AFL-CIO Secretary-Treasurer, Richard Trumka, has drawn a line in the sand on health care reform, saying that Congress must include a strong public plan option in the final bill in order for labor to back it.
He drew his line at a pre-Labor Day press conference with the federation's other two officers - retiring President John J. Sweeney and Executive Vice President Arlene Holt Baker. Trumka said the public option was a must because it is the only way to compete with the private insurance companies and give consumers the benefits of cost cutting competition.
Trumka said that the final legislation must also be a bill that does not tax any of the benefits workers currently receive on the job and that it must also require employers to cover workers.
"The public option is an absolute must," Trumka said. "You have to have an employer mandate. And you can't tax employees to pay for it. That means we won't support the bill if it doesn't have the public option in it. Without those three things the present system goes on and on and on."
Trumka's remarks came as lawmakers prepare for a Sept. 7 return to the nation's capital from their August recess, ready to tackle health care again.
The insurance industry, the GOP and the radical right organized highly financed chaos at town hall meetings across the country at the beginning of the recess. Labor and its allies led a groundswell of opposition to the right wing chaos and one by one, took back the town halls. There were mass demonstrations in favor of health care reform all over the country and the momentum in support of reform continues to grow .
Only a day before Trumka drew his line in the sand a large bus that AFSCME, the AFL-CIO's largest union, had driving across the country to build support for health care reform, pulled back into the nation's capital. The bus stopped in 20 cities for health care reform rallies held in each of them.
Workers lined up to board the bus where they used computers and a mini-phone bank to call their representatives.
During August unions organized workers to make 200,000 phone calls and write 250,000 letters to Congress, demanding health care reform.
The three labor leaders also used the press conference to push for passage of the Employee Free Choice Act, legislation designed to level the playing field between workers and bosses in union organizing and bargaining.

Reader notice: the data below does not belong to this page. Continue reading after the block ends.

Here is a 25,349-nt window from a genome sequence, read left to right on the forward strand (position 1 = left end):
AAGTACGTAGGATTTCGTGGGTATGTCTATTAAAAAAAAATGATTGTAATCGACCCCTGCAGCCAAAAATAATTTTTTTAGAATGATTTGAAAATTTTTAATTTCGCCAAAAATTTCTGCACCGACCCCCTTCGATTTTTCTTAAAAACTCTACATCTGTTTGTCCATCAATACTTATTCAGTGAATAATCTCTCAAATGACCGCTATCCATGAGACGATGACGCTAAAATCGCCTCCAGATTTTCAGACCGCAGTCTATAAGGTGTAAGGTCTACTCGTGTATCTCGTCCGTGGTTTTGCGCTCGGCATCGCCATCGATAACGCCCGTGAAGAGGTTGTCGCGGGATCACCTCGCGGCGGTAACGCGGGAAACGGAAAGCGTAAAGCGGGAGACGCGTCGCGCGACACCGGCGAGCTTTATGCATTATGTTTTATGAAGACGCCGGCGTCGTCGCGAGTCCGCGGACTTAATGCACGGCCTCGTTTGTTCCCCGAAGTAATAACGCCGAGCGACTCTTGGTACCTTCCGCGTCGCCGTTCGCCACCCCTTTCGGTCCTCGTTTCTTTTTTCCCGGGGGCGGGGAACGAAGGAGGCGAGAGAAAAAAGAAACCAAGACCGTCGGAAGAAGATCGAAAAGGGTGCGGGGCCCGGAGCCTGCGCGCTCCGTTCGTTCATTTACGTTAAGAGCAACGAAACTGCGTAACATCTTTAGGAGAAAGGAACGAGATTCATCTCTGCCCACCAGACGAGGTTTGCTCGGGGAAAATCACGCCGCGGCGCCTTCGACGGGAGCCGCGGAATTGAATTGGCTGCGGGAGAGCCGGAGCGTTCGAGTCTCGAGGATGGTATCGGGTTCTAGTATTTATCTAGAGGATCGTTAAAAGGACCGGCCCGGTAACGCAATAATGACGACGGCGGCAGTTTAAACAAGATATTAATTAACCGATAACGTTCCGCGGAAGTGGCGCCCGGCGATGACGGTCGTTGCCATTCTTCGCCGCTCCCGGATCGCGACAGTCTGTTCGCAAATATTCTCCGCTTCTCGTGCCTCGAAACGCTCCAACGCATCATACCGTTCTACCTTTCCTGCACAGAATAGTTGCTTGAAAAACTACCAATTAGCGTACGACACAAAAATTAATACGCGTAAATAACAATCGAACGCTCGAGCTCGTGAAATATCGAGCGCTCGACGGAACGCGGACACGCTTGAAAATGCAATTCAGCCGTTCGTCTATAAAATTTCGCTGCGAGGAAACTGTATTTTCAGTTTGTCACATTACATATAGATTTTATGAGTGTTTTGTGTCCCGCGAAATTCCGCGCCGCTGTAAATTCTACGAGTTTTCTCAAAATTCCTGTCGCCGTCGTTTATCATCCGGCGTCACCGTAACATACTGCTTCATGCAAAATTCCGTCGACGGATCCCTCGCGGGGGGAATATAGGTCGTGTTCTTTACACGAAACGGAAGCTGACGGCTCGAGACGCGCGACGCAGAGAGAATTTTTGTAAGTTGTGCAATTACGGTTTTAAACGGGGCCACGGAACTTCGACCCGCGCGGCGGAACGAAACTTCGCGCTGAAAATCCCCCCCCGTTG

Supporters of the bill are working to get the 60 votes needed in the Senate to break a planned republican filibuster against it.
That problem and the fight over health care pushed the Employee Free Choice back on the Senate's schedule.
When questioned about a timetable for a vote on the labor law Sweeney said, "Both the Democratic leadership and Obama have made it clear they want to take up health care reform first." Quietly, away from the mike, he added, "We'd take up EFCA yesterday."
Sweeney and his fellow officers said the final version of the EFCA, like the final version of the health care bill, must satisfy three basic principles: Giving workers the right to form or join unions free of intimidation, harassment and law-breaking, a set procedure guaranteeing that once the union is recognized there will be a contract between the two sides within a specific time period, and big fines for those who flout labor law.
Big business has opposed most strongly two sections of the Employee Free Choice Act. One is the "majority sign-up" provision that automatically recognizes unions once a verified majority of workers sign election authorization cards and the other is the section that requires binding arbitration when the two sides can't agree on a contract within 120 days.
Sweeney made no secret of labor's displeasure with the activities of numerous lawmakers involved in crafting some of the so called "compromises" on health care
Senate Finance Committee Chairman Max Baucus, D-Mont., has been trying to draft one with two other Democrats and three Republicans. His group has ended up being widely viewed as stalling the entire legislative process for passage of a good bill.
Expressing anger about Baucus and other Blue Dog Democrats seen as stalling on health care, one union, the Sheet Metal Workers, announced it will not fund any candidates this year and will instead put all its funding into the struggle for health care.
When asked Sweeney said, at the press conference, that in "due time" the AFL-CIO Executive Council could consider doing the same thing.
Trumka also warned, in stronger terms than he has done so far, that lawmakers who cross labor on health care could pay the penalty at the polls next year.
"We will tell our members the truth," Trumka declared. "Who stood with them, and who wanted to make the insurance companies happy, versus who wanted to make Americans healthy."